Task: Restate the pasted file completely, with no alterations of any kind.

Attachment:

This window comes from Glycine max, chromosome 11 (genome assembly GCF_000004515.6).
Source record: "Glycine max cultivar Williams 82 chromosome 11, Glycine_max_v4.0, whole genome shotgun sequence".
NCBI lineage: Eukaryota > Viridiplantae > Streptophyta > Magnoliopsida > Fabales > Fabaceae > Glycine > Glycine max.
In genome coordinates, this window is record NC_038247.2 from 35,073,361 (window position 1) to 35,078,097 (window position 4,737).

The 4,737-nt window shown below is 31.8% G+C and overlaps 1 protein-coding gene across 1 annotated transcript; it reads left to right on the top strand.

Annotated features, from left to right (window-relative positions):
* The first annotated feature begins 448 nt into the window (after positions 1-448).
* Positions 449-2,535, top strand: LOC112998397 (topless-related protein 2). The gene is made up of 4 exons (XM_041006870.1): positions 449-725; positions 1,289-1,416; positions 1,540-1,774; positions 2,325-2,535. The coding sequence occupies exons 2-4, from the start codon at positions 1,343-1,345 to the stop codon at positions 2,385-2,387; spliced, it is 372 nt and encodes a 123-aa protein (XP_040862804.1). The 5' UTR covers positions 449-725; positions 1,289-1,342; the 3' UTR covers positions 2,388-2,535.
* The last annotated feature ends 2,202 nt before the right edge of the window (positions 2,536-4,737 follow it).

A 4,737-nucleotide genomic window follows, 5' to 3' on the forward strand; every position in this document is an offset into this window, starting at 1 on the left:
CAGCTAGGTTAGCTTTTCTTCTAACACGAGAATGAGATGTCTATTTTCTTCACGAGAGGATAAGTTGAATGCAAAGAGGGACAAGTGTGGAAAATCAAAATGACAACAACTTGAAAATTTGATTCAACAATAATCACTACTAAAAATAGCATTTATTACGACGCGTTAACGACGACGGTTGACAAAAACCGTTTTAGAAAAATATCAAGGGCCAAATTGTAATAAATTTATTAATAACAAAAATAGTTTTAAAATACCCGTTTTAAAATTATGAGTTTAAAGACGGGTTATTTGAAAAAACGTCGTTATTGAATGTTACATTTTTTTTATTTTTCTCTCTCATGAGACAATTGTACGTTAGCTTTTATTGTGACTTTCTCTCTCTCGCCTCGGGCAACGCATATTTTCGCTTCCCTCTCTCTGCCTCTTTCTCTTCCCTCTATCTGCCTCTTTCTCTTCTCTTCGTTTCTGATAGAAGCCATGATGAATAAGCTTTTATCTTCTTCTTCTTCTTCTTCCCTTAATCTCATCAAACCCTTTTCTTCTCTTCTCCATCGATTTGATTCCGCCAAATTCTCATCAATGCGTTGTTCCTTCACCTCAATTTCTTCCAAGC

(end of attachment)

This window comes from Glycine max, chromosome 11 (genome assembly GCF_000004515.6).
Source record: "Glycine max cultivar Williams 82 chromosome 11, Glycine_max_v4.0, whole genome shotgun sequence".
NCBI lineage: Eukaryota > Viridiplantae > Streptophyta > Magnoliopsida > Fabales > Fabaceae > Glycine > Glycine max.
In genome coordinates, this window is record NC_038247.2 from 35,073,361 (window position 1) to 35,078,097 (window position 4,737).

The 4,737-nt window shown below is 31.8% G+C and overlaps 1 protein-coding gene across 1 annotated transcript; it reads left to right on the top strand.

Annotated features, from left to right (window-relative positions):
* The first annotated feature begins 448 nt into the window (after positions 1-448).
* Positions 449-2,535, top strand: LOC112998397 (topless-related protein 2). The gene is made up of 4 exons (XM_041006870.1): positions 449-725; positions 1,289-1,416; positions 1,540-1,774; positions 2,325-2,535. The coding sequence occupies exons 2-4, from the start codon at positions 1,343-1,345 to the stop codon at positions 2,385-2,387; spliced, it is 372 nt and encodes a 123-aa protein (XP_040862804.1). The 5' UTR covers positions 449-725; positions 1,289-1,342; the 3' UTR covers positions 2,388-2,535.
* The last annotated feature ends 2,202 nt before the right edge of the window (positions 2,536-4,737 follow it).

A 4,737-nucleotide genomic window follows, 5' to 3' on the forward strand; every position in this document is an offset into this window, starting at 1 on the left:
CAGCTAGGTTAGCTTTTCTTCTAACACGAGAATGAGATGTCTATTTTCTTCACGAGAGGATAAGTTGAATGCAAAGAGGGACAAGTGTGGAAAATCAAAATGACAACAACTTGAAAATTTGATTCAACAATAATCACTACTAAAAATAGCATTTATTACGACGCGTTAACGACGACGGTTGACAAAAACCGTTTTAGAAAAATATCAAGGGCCAAATTGTAATAAATTTATTAATAACAAAAATAGTTTTAAAATACCCGTTTTAAAATTATGAGTTTAAAGACGGGTTATTTGAAAAAACGTCGTTATTGAATGTTACATTTTTTTTATTTTTCTCTCTCATGAGACAATTGTACGTTAGCTTTTATTGTGACTTTCTCTCTCTCGCCTCGGGCAACGCATATTTTCGCTTCCCTCTCTCTGCCTCTTTCTCTTCCCTCTATCTGCCTCTTTCTCTTCTCTTCGTTTCTGATAGAAGCCATGATGAATAAGCTTTTATCTTCTTCTTCTTCTTCTTCCCTTAATCTCATCAAACCCTTTTCTTCTCTTCTCCATCGATTTGATTCCGCCAAATTCTCATCAATGCGTTGTTCCTTCACCTCAATTTCTTCCAAGC